BELMAR, NJ — When Joe Rooney of Belmar ran his first New York City Marathon last Sunday, he did not go it alone. He completed the 26-mile run powering a custom wheelchair that held his race partner, quadriplegic Mikey Nichols — and his inspiration for taking on the challenging feat.

They crossed the finish line in just under four hours — the fourth best of eight duo-teams among more than 52,000 total runners. Not even a tightened hamstring causing Rooney severe pain at the 24th mile of the race could stop them.

They were on a mission: to raise money for the Christopher & Dana Reeve Foundation, which has been instrumental in Nichols’ life since 2014 — after he broke his neck while playing ice hockey for Monroe High School, leaving him paralyzed from the chest down. Since then, the 23-year-old has regained partial use of his arms, finished high school and has earned an associate's degree.

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So far, they have raised $42,000 for the nonprofit group dedicated to curing spinal cord injury by funding innovative research, and improving the quality of life for people living with paralysis, including Nichols. “Your support is critical to help deliver effective treatments and work toward cures, while giving millions of people hope” he writes on his fundraising page for Team Reeve.

Rooney and Nichols’ friendship goes back seven years ago when Nichols was a student at Monroe High School and Rooney an English teacher — a post he still holds.

An avid runner since high school, Rooney proposed the idea to run the New York Marathon to raise funds for the Reeve foundation. The 33-year-old already had the Philadelphia Marathon under his belt — running it in three hours and nine minutes — and was eager to enter the world’s largest long-distance run and for a worthy cause.

So they started training in late summer after Nichols’ three-wheeled Hoyt racer chair arrived. “We went from four miles to eight miles to 10 miles," Rooney said. "We were aggressive about our plan."

They pushed themselves mile by mile until building their strength and stamina to compete in the Jersey Shore Half Marathon in Highlands. They placed 59th overall in a field of 703, with a time of one hour and 41 minutes at a pace of 7:43 per mile in the October 6 race.

Only one month later on November 3, they would be at their ultimate destination — the New York City Marathon.

With Nichols bundled up in blankets, and wearing a hat, hood and facemask, both men were ready for a ride — and run — of a lifetime on the brisk, sunny morning.

“I knew we could do it,” said Rooney, who was impressed by the camaraderie of the runners who would “part the sea” for them at various points along the route. “On the Verrazano-Narrows Bridge, I did a good deal of yelling, telling (other runners) we were coming, but I was moved by how many runners helped give us a little bit of daylight. It was incredible.”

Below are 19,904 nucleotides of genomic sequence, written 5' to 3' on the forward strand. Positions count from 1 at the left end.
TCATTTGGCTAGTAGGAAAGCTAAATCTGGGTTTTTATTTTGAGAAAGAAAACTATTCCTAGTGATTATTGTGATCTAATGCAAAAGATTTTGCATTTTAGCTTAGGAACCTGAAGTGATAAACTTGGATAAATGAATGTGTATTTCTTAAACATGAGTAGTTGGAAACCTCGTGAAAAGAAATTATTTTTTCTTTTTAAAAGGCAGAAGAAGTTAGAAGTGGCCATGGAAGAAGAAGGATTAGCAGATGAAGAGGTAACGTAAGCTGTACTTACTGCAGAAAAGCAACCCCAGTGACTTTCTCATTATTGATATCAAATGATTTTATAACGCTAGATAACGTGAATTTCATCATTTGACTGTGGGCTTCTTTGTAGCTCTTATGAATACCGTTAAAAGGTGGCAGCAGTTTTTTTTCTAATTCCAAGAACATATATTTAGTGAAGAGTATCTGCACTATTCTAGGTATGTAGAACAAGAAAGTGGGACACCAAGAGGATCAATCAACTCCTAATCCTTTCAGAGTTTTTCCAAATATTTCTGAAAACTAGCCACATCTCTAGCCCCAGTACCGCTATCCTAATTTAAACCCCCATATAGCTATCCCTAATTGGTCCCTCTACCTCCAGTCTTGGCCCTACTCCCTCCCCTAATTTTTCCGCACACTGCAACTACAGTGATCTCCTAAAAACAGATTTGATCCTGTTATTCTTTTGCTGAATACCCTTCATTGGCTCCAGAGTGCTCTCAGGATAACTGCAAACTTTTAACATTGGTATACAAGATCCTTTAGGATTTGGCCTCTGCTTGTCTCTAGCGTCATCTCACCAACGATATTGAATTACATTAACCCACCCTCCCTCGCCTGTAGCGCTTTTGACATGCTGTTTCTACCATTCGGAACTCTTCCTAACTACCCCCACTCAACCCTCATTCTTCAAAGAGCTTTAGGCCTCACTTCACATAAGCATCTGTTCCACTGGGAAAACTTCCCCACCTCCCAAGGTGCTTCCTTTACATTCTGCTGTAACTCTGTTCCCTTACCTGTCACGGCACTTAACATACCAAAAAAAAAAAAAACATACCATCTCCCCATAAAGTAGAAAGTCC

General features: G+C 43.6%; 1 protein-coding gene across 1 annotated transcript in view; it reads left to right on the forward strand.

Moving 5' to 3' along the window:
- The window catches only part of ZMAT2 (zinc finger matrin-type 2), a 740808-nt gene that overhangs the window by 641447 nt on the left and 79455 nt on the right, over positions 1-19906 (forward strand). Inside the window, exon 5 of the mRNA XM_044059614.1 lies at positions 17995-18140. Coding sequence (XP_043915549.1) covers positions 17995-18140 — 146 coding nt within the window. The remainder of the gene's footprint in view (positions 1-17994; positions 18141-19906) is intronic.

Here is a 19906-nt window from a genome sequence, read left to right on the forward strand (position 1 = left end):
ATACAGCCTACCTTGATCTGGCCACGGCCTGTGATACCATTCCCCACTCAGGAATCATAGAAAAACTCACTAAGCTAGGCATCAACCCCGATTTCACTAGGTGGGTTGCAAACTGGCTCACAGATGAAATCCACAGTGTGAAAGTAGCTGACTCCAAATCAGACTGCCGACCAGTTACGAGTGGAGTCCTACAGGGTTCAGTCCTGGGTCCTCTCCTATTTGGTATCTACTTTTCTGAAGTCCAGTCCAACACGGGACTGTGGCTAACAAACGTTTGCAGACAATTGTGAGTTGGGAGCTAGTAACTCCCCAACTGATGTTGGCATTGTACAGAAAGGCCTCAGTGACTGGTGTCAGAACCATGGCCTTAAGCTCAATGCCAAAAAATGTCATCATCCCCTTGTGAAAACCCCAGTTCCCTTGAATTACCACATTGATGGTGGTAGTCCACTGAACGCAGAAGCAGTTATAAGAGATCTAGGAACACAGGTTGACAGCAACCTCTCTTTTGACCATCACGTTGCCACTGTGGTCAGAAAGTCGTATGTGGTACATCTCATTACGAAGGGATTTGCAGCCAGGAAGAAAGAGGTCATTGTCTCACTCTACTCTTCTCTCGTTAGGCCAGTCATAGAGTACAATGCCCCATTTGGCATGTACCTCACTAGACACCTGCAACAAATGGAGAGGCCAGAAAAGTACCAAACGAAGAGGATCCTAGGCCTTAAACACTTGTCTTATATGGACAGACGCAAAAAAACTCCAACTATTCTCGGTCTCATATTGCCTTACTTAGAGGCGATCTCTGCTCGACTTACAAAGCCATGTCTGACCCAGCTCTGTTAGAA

While continuing at a consistent pace for the most of the run pushing about 175 pounds of chair and occupant, Rooney had a surge after they crossed the Queensboro Bridge and entered midtown Manhattan at the 16th mile mark. “My adrenalin took over, and we gave it everything we could. But I gradually started to give out. I had an empty tank and my muscles started to flutter.”

With two miles to go, Rooney’s hamstring completely clenched up. “I couldn’t move and spent a couple minutes feeling mortified that we were not going to finish the race and I would be letting Mikey down.”

This time, it was Nichols’ turn to keep the duo going. “He told me not to worry,” Rooney recalled, getting a grip on himself and chugging a bottle of water — something he had been told could help with muscle cramping. And it did.

They went on to finish the race in three hours and 51 minutes, a pace of 8:50 per mile — with a massive, cheering crowd along every step of the way.

While another race is possible in this dynamic duo’s future, Rooney said that he’s going to enjoy the Belmar beachfront for now. “Looking at the ocean, I am excited to surf since I haven’t done that since late August,” he said “The ocean is where I do my soul searching and looking for the next step.”

Meanwhile, donations to their Team Reeve fundraising campaign continue to come in, thanks in large part to the media coverage they have received before and after the race. “We’re going to keep (the campaign) open for a while, so we can raise as much as we can.”

Starting out with a goal of $30,000, the campaign has reached more than $42,000. To make a donation to Team Reeve, click here.